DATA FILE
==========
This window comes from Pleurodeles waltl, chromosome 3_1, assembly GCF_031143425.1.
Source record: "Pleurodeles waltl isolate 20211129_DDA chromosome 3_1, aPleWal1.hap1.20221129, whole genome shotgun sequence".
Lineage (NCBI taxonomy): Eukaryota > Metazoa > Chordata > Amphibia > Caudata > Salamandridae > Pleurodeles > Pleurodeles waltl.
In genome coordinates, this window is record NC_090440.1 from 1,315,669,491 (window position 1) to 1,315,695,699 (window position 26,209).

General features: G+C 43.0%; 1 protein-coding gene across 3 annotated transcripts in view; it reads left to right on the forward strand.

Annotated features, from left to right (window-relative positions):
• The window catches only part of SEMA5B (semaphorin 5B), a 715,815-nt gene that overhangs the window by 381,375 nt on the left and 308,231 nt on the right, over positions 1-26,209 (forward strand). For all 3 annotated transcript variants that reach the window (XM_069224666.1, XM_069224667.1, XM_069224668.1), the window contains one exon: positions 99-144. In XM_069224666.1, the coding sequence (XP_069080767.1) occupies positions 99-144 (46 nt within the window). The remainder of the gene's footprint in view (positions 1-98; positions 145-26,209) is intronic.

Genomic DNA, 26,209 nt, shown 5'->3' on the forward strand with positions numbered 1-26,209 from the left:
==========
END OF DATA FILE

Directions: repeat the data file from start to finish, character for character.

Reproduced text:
This window comes from Pleurodeles waltl, chromosome 3_1, assembly GCF_031143425.1.
Source record: "Pleurodeles waltl isolate 20211129_DDA chromosome 3_1, aPleWal1.hap1.20221129, whole genome shotgun sequence".
Lineage (NCBI taxonomy): Eukaryota > Metazoa > Chordata > Amphibia > Caudata > Salamandridae > Pleurodeles > Pleurodeles waltl.
In genome coordinates, this window is record NC_090440.1 from 1,315,669,491 (window position 1) to 1,315,695,699 (window position 26,209).

General features: G+C 43.0%; 1 protein-coding gene across 3 annotated transcripts in view; it reads left to right on the forward strand.

Annotated features, from left to right (window-relative positions):
• The window catches only part of SEMA5B (semaphorin 5B), a 715,815-nt gene that overhangs the window by 381,375 nt on the left and 308,231 nt on the right, over positions 1-26,209 (forward strand). For all 3 annotated transcript variants that reach the window (XM_069224666.1, XM_069224667.1, XM_069224668.1), the window contains one exon: positions 99-144. In XM_069224666.1, the coding sequence (XP_069080767.1) occupies positions 99-144 (46 nt within the window). The remainder of the gene's footprint in view (positions 1-98; positions 145-26,209) is intronic.

Genomic DNA, 26,209 nt, shown 5'->3' on the forward strand with positions numbered 1-26,209 from the left: